Why an Austin wilderness preserve is trashing a Christmas tradition

Austin's Wild Basin Wilderness Preserve says no to tradition of decorating trees along Loop 360. (Photo: Bettie Cross)

It's beginning to look a lot like Christmas along Austin's Loop 360. Hundreds of trees are being decked out for the holidays on the Capital of Texas Highway in West Austin. It's a welcome sight for many, but not for the folks at the Wild Basin Wilderness Preserve. They’re hanging signs asking Austin's elves to back off.

Austin is starting to get its jingle on. Up and down Loop 360 bells and bows, balls and beads are transforming miles of juniper green into a landscape as colorful as a box of crayons.

“Lots of them blow off, definitely,” said Aaron Haynes who works at the Wild Basin Wilderness Preserve near West Lake Hills.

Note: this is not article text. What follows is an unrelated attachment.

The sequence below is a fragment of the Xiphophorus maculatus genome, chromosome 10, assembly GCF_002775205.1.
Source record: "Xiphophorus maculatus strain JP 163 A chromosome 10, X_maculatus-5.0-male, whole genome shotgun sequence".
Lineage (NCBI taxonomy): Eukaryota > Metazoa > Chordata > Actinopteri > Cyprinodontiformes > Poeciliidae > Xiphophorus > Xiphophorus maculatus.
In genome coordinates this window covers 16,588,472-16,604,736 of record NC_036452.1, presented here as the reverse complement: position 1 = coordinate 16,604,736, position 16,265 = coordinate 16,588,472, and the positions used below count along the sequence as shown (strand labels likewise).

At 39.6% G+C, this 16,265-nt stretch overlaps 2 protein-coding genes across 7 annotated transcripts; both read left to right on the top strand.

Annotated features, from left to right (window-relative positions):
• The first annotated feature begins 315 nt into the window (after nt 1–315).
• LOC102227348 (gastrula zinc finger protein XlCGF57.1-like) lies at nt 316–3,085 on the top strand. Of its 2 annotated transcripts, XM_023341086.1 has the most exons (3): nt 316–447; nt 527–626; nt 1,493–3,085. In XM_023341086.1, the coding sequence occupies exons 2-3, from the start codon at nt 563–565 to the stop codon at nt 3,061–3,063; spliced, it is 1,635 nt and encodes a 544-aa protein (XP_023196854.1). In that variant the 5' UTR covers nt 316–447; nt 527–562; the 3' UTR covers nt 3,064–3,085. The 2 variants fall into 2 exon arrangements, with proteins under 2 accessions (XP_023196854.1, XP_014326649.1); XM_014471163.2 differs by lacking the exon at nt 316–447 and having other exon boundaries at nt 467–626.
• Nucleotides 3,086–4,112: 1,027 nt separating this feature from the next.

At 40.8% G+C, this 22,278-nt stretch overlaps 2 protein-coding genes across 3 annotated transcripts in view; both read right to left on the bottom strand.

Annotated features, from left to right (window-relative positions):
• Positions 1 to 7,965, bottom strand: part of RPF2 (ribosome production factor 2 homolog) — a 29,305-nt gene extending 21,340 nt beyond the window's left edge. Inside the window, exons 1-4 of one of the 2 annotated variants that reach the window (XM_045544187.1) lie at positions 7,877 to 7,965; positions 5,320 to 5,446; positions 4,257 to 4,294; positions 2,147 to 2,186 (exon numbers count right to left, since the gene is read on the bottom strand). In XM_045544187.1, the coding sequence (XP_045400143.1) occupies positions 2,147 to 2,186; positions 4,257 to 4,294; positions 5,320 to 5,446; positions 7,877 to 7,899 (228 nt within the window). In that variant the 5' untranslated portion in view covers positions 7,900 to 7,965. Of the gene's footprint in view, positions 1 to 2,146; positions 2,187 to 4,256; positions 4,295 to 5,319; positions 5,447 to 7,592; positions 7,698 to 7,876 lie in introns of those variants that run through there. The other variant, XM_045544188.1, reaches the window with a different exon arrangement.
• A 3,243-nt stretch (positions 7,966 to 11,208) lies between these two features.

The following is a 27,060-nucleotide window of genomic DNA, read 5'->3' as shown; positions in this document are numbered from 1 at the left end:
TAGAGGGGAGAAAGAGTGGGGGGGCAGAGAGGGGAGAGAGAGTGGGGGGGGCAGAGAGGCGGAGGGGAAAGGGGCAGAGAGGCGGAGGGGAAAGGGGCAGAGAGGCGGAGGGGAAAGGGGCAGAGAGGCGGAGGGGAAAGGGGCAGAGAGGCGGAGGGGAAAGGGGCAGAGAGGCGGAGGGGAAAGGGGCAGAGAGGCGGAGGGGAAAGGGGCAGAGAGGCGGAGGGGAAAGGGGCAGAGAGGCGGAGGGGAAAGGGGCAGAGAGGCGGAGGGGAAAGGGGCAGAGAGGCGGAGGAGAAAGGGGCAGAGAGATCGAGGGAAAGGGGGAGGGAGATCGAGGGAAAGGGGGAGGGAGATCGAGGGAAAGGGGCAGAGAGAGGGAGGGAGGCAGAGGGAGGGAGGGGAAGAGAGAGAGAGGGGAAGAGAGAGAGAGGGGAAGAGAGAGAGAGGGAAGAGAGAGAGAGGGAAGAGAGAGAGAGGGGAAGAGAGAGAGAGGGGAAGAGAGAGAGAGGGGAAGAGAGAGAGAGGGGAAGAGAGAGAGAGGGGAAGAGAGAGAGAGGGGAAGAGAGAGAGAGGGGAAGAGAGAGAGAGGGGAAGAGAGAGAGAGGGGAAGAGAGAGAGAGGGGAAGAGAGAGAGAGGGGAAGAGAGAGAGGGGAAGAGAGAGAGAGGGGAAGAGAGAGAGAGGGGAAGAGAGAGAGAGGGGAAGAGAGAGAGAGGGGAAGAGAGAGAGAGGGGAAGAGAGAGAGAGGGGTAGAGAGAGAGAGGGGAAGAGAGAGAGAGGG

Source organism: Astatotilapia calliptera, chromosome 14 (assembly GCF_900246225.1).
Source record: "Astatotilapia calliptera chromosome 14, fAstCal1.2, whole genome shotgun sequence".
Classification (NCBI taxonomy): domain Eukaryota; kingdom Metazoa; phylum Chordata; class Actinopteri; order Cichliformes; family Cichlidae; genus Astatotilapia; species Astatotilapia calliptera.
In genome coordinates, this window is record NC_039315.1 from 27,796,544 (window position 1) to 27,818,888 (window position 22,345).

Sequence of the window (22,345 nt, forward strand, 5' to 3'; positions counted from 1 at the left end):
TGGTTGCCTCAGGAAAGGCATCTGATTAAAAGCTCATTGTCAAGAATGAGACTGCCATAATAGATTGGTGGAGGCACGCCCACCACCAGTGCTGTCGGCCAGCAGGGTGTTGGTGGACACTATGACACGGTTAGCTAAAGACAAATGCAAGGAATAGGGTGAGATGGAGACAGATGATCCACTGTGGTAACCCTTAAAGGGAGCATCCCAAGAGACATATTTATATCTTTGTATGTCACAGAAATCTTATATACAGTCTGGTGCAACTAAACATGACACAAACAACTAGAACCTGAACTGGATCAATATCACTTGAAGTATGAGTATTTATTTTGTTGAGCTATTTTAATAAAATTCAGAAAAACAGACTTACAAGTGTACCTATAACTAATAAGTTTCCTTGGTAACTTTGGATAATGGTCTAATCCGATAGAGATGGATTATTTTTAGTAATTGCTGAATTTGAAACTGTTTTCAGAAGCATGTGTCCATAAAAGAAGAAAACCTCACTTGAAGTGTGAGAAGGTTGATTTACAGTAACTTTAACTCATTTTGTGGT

The preserve backs up to Loop 360 near Bee Caves Road.

“Here's some of the tinsel from the garland,” said Haynes. “And here’s a plate that blew off.”

It's his job to help preserve Wild Basin's natural beauty and that can be a chore in December.

“It is hard and we don't want to rain on anyone's parade or be the Grinch. But we do have a job to keep these areas really pristine and clean,” said Haynes.

Which is why Wild Basin started decorating its trees with these signs. 227 acres of Hill Country habitat is saying no to holiday bling. It's not that Haynes wants to come off as a Christmas curmudgeon, but he also doesn't want decorations being washed into Bee Creek or blowing across the acreage and harming the wildlife.

“The tinsel, I think birds could confuse for nesting material,” said Haynes. “Raccoons like shiny things. They could get wrapped up in some of the decorations that wrap around the tree. And, for me, the biggest problem is the glass bulbs. They are harder to pick up and pick out of the grass and dirt.”

Anyone who ignores the nicely-worded warnings will likely see their Christmas tradition trashed.

“We'd rather pick it up before it blows into the preserve,” said Haynes.

Preserving the preserve and the decorations means tinsel hangers are being encouraged to move further down the road. It's one way to keep an Austin tradition evergreen.

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